Particle scale and bulk scale investigation of granular piles and silos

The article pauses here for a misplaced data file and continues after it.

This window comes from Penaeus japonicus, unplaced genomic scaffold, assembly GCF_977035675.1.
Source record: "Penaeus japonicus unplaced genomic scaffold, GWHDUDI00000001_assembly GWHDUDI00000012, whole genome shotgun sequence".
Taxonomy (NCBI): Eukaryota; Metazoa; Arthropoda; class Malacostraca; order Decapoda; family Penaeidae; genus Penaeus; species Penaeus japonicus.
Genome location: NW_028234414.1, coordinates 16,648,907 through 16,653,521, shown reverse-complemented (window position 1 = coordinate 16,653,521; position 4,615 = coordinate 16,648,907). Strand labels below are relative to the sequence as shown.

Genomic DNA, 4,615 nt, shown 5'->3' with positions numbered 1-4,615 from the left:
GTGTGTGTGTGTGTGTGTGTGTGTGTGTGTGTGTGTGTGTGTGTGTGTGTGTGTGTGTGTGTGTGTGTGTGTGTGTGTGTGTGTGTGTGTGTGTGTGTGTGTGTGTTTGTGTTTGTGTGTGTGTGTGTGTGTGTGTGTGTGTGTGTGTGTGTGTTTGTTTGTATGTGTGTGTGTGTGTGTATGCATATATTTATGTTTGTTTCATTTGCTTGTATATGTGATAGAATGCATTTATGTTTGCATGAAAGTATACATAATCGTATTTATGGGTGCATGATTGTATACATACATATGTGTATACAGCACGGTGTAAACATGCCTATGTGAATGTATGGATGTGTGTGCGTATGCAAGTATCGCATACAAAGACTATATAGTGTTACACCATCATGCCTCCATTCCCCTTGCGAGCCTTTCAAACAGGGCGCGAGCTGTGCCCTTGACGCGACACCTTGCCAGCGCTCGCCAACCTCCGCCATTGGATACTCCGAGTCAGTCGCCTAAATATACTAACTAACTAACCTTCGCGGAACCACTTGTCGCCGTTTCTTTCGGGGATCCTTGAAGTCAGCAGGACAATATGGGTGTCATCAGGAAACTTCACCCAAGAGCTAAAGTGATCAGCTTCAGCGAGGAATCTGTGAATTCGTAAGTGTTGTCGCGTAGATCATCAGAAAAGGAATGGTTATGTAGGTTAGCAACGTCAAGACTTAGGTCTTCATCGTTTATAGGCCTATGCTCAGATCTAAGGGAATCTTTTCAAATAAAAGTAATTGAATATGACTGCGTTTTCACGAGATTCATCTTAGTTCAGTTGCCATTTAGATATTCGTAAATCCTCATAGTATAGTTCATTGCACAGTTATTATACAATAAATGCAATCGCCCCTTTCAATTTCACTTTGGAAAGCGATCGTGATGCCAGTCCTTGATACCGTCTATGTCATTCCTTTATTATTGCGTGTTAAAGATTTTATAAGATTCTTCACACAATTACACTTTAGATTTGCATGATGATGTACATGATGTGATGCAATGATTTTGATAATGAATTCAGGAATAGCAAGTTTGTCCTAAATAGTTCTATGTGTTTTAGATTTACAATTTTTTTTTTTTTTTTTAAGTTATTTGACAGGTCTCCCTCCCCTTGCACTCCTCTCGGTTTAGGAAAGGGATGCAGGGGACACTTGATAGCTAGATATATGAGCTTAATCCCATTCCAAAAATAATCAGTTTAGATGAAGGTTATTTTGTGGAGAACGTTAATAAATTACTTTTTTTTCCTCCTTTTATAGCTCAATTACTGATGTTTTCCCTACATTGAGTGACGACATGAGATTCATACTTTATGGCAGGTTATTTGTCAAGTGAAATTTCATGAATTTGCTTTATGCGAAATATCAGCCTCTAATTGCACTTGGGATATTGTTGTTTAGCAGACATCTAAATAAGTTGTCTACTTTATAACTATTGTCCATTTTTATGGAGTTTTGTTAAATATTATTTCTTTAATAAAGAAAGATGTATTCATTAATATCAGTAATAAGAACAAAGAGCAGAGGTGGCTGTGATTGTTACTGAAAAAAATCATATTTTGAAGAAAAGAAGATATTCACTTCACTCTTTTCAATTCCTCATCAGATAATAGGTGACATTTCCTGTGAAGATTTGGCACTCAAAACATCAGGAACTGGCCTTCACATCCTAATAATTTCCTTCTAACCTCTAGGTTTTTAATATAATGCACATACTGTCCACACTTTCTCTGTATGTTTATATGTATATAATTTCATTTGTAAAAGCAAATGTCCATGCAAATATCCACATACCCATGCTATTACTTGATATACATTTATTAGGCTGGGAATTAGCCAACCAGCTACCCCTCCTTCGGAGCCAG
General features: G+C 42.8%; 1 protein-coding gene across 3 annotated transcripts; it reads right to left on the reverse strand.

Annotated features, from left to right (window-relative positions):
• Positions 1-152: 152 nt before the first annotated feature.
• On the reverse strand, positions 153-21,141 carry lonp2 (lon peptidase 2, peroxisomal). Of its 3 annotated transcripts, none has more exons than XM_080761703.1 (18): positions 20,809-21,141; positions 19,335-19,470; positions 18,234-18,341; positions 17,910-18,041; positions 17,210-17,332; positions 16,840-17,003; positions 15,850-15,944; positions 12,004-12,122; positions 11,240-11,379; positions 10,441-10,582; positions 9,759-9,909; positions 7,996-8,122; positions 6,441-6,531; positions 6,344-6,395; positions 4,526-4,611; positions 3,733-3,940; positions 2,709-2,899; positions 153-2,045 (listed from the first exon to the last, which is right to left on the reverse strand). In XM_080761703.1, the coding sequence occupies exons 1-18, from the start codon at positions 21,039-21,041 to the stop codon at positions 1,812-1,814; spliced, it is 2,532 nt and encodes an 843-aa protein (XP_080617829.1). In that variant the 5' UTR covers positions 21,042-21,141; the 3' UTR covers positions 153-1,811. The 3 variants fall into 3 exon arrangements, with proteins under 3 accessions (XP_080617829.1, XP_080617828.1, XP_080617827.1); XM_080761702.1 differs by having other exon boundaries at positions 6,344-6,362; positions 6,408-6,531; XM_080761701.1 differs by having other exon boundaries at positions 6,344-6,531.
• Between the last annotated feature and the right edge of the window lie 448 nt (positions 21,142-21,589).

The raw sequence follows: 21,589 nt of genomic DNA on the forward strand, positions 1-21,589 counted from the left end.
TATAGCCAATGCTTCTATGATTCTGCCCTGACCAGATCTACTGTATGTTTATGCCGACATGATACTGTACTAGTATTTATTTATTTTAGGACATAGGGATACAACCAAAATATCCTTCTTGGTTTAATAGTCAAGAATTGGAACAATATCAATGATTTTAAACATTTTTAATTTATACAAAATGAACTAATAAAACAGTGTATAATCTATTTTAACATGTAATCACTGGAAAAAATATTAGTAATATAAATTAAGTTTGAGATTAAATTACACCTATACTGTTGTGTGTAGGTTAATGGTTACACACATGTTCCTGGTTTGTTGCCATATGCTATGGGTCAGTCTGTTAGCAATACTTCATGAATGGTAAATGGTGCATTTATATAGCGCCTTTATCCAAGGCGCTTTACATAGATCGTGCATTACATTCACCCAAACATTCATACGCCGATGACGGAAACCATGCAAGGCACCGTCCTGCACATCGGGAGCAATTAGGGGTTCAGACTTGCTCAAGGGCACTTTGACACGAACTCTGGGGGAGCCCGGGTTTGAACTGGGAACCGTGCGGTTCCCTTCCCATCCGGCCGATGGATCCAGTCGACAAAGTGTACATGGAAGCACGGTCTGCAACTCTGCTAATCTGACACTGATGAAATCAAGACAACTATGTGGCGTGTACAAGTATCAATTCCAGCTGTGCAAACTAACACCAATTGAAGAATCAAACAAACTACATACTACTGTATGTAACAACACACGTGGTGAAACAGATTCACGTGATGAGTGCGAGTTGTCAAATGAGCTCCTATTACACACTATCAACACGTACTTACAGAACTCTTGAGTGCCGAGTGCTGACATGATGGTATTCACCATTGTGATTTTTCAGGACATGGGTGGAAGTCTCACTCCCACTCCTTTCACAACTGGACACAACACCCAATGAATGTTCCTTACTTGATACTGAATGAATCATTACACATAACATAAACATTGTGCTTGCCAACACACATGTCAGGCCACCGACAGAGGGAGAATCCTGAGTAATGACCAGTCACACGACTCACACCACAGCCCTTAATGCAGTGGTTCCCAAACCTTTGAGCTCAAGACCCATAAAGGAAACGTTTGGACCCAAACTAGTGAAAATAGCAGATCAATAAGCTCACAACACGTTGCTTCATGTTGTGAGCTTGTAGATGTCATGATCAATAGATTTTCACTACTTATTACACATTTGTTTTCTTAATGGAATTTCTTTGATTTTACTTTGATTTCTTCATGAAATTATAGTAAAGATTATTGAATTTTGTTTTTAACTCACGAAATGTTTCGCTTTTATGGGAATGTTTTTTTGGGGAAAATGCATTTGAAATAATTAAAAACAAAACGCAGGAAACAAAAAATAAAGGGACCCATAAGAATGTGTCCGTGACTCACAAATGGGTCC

Granular materials are in abundance both in nature and in industry. They are of considerable interest to both the engineering and physics communities, due to their practical importance and many unsolved scientific challenges. This thesis is concerned with the “pressure dip” phenomenon underneath a granular pile (commonly known as the “sandpile problem”) which has attracted great attention in the past few decades. Underneath a sandpile that is formed by funnel feeding, a significant minimum (dip) in the vertical base pressure is often found below the apex where a maximum pressure is intuitively expected. Despite a large amount of work undertaken, a comprehensive understanding of this phenomenon remains elusive. This thesis presents an extensive study investigating the underlying mechanism of this phenomenon and also its implications on pressures in silos. The study started with a laboratory test programme of conical mini iron pellet piles. The results confirmed that the pressure dip is a robust phenomenon. It was shown that, under certain deposition radius with uniform deposition across the deposition area, a dip emerges firstly in a ring shape when the radius of the formed pile is small and comparable to the deposition radius. With the increase of the pile radius upon further deposition, the dip ring gradually evolves to a central dip as the pressure at outer radius eventually overtakes that in the centre. The magnitude of the dip was found to be significantly affected by the deposition rate but almost unaffected by the deposition height.